Robert E Lee bronze is last of five Confederate statues to be dismantled in US city

By Shane Jarvis

The statue of General Robert E Lee, commander of the Confederate States Army during the American Civil War, has finally been removed after standing in Monument Avenue, Virginia, in the US, for more than 131 years.

Before a cheering crowd, the equestrian statue was hoisted down, dismantled and taken away on Wednesday (Sept 8), bringing to an end the memorials to several Civil War figures that once lined the avenue in the former capital of the Confederacy.

The move was denounced by Donald Trump, the former president, but there were no counter protests at the scene following his remarks.

Instead, there was joy as the 6m tall bronze figure was removed, signifying victory for civil rights activists who had been increasing pressure on the local authorities to have the general's statue – like those of four other Confederates – removed from public view. Until recently, their calls had gone unheeded.

Ana Edwards, a local activist, told the Associated Press agency: “It’s representative of the fact that we’re sort of peeling back the layers of injustice that black people and people of colour have experienced when governed by white supremacist policies for so long.”

The statue’s removal was ordered by Governor Ralph Northam last year in the wake of nationwide protests following the murder of George Floyd by a police officer in Minneapolis. The Democrat governor witnessed the statue's demise, calling the occasion “a new day, a new era in Virginia".

“Any remnant like this that glorifies the lost cause of the Civil War, it needs to come down,” he added.

However, the former president on Wednesday decried the removal of General Robert E Lee's statue, sending out a historically inaccurate statement, according to the website Politico.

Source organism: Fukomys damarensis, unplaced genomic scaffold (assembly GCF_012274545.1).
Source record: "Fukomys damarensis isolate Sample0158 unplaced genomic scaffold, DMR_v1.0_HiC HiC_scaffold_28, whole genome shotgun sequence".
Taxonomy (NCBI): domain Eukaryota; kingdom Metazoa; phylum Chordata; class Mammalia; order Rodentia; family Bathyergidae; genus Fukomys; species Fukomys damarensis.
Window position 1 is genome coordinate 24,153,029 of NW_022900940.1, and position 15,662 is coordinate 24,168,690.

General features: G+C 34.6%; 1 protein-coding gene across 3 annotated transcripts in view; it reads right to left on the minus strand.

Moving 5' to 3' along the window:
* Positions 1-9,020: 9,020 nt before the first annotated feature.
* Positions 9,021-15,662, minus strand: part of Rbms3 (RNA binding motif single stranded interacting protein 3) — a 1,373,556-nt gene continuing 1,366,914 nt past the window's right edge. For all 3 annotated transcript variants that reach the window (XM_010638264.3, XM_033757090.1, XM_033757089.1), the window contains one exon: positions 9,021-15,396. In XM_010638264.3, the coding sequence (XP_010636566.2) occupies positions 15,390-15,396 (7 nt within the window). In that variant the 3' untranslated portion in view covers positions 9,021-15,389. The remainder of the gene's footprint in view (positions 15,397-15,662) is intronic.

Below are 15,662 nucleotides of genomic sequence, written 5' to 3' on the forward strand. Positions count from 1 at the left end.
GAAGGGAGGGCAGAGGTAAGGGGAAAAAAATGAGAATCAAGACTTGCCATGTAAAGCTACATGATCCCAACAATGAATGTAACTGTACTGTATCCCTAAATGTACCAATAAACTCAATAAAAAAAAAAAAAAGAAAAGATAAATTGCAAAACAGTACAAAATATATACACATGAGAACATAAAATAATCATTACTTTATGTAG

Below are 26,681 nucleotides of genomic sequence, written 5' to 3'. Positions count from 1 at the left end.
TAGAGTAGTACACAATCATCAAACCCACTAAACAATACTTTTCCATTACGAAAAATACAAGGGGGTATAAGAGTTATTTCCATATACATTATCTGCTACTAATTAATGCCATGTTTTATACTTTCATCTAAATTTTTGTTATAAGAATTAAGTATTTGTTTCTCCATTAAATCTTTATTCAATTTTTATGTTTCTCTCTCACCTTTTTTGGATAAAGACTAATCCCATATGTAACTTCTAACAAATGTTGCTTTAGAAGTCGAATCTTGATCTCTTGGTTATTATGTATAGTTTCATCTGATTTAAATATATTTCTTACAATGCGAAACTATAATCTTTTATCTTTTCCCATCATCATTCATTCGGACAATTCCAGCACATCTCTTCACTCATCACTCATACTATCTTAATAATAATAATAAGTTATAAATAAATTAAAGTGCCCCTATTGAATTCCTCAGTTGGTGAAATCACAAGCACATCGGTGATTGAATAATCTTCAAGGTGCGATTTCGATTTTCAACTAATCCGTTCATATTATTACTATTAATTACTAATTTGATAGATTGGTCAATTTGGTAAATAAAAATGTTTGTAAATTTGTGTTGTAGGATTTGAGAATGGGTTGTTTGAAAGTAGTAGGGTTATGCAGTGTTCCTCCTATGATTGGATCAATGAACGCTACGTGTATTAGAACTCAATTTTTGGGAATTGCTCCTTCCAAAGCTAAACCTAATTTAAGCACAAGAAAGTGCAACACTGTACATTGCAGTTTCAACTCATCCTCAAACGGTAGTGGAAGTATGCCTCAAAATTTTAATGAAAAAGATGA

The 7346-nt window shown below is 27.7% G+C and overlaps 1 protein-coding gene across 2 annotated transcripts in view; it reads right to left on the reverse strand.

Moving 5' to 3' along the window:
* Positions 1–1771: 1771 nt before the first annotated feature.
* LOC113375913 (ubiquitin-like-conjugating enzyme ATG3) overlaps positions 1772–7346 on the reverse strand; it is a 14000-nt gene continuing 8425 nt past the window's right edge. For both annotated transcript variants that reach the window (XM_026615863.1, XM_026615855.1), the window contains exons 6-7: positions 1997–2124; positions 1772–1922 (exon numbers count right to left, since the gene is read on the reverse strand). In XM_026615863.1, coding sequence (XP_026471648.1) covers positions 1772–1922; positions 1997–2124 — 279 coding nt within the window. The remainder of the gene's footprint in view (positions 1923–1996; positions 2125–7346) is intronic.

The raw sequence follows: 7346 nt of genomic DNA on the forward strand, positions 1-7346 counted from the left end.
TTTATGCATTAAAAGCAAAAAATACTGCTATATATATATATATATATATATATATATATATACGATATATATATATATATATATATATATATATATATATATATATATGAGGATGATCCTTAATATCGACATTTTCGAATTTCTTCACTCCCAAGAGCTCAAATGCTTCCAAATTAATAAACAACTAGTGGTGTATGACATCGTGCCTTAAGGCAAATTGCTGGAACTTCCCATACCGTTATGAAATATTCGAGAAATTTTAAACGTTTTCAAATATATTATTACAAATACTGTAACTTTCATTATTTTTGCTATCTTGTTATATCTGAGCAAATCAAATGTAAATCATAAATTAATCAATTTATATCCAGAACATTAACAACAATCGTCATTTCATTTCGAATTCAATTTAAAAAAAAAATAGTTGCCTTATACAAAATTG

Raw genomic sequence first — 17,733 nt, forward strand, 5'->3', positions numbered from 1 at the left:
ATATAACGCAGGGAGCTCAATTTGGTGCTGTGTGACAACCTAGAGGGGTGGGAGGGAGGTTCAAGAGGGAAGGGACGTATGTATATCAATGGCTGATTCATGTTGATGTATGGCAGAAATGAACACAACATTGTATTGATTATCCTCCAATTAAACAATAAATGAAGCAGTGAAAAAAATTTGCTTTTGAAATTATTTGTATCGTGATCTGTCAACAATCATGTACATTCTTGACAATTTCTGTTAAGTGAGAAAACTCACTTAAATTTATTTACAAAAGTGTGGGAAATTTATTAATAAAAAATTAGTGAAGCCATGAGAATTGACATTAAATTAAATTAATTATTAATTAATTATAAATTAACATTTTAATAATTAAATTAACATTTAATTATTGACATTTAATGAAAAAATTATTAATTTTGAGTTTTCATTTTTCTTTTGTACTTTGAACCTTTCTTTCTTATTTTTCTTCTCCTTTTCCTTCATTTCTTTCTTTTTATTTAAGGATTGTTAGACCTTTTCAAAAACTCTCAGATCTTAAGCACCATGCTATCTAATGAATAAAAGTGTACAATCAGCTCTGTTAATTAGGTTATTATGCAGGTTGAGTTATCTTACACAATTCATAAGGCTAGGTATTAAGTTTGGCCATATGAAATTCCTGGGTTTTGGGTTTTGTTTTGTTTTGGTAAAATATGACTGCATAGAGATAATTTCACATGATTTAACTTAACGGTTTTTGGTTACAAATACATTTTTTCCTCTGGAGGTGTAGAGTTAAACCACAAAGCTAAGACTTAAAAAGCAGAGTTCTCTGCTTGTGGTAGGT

Read more: Virginia to pull down statue of Confederate General Lee

“Robert E. Lee is considered by many Generals to be the greatest strategist of them all,” Mr Trump had said in his statement. “President Lincoln wanted him to command the North, in which case the war would have been over in one day. Robert E. Lee instead chose the other side because of his great love of Virginia, and except for Gettysburg, would have won the war.”

The sculpture had sat on a 12m high granite pedestal and had been placed among the other four giant Confederate statues in Monument Avenue. Those statues were removed last summer.

The work was undertaken by a company whose black executive, Devon Henry, had faced death threats for his involvement in the project to remove all five statues in Richmond. The dismantling of the bronze figure was conducted under a heavy police guard, with nearby streets sealed off. Despite the precautions, there were no counter protests and no arrests.

Other opponents of the statue's removal spoke of its artistic significance – it was sculpted by French artist Jean Antonin Mercie – and of its historical significance given Virginia’s role in the Civil War, fearing its loss would be to erase part of the country's history.

Confederate monuments in the US began to be removed after a white supremacist rally in Charlottesville erupted into violence in 2017, when an extremist drove his car into a crowd of anti-supremacy protesters, killing one and injuring 35. At that time, Virginia lawmakers were hamstrung by state laws protecting "war veteran" memorials. The laws were subsequently amended, allowing locals to decide among themselves the fate of the monuments.

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